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tactical_salamander

OpenGL
Managing video memory when objects' lifetime isn't known.

2 posts in this topic

Hello, Gamedev. I'm a long-time lurker, first time poster.

 

Recently, I've been working on a graphics engine as a hobby. One of the things I would like to be able to do, if only to experiment, is dynamically stream in meshes to the graphics card as needed. Consider a game like one of the newer Grand Theft Auto games, where there are gigabytes of complex meshes for objects like cars, but at any given moment only a couple hundred are in memory.

 

Since I don't know the lifetime of any of the game objects a priori (it depends on where the player is and what they're doing), I need form of memory manager for the video memory objects. I could probably write a simple linked-list based heap or something, but I hesitate to do so before learning about other solutions to this problem, especially since free-roaming games are becoming increasingly popular and this may well be a solved problem. 

 

Strangely, I have been unable to find any information about this issue. Most of the articles I've found just statically allocate the vertex buffers and load everything at once, but this is not suitable when the size of the assets exceeds video memory. The simplest solution I can think of is to assign a vertex buffer to each mesh, because then the video driver will manage the memory for me. I have heard that doing this can be slow, however.

 

Thanks in advance for providing any suggestions or experience. I am working in OpenGL currently, if it matters.

 

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I think that with mobile/desktop OpenGL your simplest approach is to let the drivers deal with the details at the lower level, and you just control which lods of which models/textures are loaded at any given time, and you do some housekeeping to ensure that you're not overloading the video memory too much at any time.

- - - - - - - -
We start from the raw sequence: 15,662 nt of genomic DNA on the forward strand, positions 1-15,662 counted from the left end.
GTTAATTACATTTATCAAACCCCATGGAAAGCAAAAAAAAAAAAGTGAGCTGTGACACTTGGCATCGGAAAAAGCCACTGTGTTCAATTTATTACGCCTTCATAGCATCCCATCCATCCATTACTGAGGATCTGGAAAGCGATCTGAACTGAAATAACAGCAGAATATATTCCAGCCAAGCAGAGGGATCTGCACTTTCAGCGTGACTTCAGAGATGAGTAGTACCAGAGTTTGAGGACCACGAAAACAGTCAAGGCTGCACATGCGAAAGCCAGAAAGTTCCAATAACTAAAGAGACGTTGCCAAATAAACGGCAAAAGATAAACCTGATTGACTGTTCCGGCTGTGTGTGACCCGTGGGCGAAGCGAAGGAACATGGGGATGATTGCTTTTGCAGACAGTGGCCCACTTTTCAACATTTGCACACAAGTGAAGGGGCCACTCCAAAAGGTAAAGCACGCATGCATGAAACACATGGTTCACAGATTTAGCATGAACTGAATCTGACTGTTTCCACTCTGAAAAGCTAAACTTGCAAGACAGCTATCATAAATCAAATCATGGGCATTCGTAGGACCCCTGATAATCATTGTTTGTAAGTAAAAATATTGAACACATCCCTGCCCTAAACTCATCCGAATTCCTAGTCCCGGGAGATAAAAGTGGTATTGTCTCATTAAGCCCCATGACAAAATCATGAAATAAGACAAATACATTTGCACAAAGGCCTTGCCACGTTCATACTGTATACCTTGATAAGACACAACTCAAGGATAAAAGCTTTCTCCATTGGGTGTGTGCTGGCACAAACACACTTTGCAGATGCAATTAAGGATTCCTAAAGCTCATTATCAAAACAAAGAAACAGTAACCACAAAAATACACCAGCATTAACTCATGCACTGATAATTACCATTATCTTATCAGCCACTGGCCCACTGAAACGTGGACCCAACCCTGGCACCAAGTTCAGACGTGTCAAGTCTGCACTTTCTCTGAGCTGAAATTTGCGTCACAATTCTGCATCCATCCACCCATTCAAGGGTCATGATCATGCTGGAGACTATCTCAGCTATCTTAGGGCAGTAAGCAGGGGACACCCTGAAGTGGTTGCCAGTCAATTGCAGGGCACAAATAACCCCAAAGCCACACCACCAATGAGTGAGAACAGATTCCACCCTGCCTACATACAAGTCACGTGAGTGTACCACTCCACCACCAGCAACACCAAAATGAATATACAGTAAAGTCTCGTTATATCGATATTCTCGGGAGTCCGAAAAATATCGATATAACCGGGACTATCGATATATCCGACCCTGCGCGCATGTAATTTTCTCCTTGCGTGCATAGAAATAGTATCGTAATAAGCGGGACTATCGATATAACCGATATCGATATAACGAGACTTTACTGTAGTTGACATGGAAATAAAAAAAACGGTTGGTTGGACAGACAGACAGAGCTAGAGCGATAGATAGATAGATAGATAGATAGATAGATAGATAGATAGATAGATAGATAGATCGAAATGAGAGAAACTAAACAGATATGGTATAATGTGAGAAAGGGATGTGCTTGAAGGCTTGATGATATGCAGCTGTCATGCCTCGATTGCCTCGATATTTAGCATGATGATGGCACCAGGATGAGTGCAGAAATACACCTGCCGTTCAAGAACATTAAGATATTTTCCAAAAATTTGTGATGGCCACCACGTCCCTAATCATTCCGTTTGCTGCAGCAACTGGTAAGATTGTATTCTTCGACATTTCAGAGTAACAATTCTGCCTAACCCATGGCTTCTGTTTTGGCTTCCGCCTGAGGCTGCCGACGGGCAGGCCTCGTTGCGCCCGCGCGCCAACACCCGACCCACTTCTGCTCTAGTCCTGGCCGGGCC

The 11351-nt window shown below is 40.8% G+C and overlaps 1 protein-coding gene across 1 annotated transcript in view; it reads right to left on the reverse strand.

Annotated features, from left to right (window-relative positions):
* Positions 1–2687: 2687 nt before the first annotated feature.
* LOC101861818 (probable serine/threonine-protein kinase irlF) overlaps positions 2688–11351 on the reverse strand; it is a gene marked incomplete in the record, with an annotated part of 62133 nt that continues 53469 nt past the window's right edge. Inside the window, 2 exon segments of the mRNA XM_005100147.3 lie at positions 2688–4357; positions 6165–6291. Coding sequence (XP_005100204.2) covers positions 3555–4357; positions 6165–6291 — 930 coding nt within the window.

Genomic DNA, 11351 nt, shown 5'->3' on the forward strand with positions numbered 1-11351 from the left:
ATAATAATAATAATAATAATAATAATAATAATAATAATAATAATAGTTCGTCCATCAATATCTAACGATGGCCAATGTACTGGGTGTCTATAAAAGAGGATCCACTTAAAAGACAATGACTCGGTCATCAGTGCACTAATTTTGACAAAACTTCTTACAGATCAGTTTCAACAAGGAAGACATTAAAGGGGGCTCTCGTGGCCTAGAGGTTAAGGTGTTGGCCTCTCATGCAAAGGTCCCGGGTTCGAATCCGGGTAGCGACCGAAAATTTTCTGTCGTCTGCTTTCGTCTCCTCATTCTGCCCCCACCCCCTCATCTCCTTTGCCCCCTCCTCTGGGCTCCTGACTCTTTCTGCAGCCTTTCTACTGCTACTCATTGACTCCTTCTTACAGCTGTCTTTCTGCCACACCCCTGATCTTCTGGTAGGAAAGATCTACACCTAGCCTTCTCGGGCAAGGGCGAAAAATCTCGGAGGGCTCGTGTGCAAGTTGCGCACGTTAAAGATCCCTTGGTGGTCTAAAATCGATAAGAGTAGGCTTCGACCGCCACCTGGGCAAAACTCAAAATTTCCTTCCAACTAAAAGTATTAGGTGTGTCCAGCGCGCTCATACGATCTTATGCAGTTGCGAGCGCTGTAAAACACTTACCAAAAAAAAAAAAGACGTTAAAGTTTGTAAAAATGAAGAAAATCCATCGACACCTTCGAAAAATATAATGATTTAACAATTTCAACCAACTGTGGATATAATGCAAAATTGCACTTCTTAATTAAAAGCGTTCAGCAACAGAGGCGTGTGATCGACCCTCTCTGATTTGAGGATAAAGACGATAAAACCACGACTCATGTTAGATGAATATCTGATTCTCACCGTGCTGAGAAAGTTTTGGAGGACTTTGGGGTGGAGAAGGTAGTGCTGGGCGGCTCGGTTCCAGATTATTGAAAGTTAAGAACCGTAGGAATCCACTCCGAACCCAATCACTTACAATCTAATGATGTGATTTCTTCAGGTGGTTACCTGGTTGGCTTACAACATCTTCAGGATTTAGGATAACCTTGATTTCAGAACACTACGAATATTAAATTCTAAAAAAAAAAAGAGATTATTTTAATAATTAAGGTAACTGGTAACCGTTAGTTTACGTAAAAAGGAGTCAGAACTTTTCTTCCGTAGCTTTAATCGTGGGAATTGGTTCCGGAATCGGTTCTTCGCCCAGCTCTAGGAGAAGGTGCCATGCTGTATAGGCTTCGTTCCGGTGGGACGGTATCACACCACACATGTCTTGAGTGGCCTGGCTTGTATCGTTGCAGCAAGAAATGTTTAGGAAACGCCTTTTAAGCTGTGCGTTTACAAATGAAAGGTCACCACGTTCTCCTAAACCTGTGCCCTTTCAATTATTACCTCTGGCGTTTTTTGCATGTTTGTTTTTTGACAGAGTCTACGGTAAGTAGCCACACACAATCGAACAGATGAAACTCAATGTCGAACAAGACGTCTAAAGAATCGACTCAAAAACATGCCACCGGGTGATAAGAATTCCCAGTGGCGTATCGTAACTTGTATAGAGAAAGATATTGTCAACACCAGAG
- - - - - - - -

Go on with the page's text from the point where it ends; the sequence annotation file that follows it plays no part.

I suppose you could try to preallocate pools of fixed sized vertex buffers and fixed sized texture assets and dynamically load data in and out of them, but I'm just not sure that gains you much.

 

On consoles you generally get full control of the video memory allocation strategy, and that's where things get interesting. Broadly, if you're on a system that lets you fully manage video memory yourself you have two main options, both of which have merits and are perfectly viable options used in shipped games:

 

1. Use pools of fixed sized blocks to limit fragmentation. This is simple and means you can give clear budgets to artists.

2. Leave a chunk of memory unused (25% perhaps), and have the system continuously move assets around to defragment. 25% sounds like a lot of memory to leave on the table, but the pool approach will likely waste just as much if not more from having fixed sized blocks that don't fit tightly.

 

This slightly dated, but excellent article gives you an idea of some of the challenges of doing open world streaming : http://www.clarets.org/steve/work/Memory%20debugging%20on%2024.html.

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That article is a fantastic read! Thank you!

 

 

On consoles you generally get full control of the video memory allocation strategy, and that's where things get interesting. Broadly, if you're on a system that lets you fully manage video memory yourself you have two main options, both of which have merits and are perfectly viable options used in shipped games:

Unfortunately I'm on the PC. I hope that someday, PCs will be able to have a unified memory architecture like the current batch of next gen consoles.

 

 

1. Use pools of fixed sized blocks to limit fragmentation. This is simple and means you can give clear budgets to artists.

2. Leave a chunk of memory unused (25% perhaps), and have the system continuously move assets around to defragment. 25% sounds like a lot of memory to leave on the table, but the pool approach will likely waste just as much if not more from having fixed sized blocks that don't fit tightly.

This makes a lot of sense. I can still use a system like this even without complete memory management access, if I have one giant vertex buffer divided logically into 4k chunks for example, with a bitmap to see what's allocated. 

 

 

Also I just read that the cost to set the active vertex buffer is fairly minimal, so maybe it was a bit foolish of me to immediately start thinking about optimizing. I had assumed that the cost to bind a vertex buffer was on the same order of magnitude as the cost to bind a texture, but after some further testing it seems to be much faster. 

 

I wish there was a giant test database of different video cards and how long they take to complete certain OpenGL commands.

Edited by tactical_salamander
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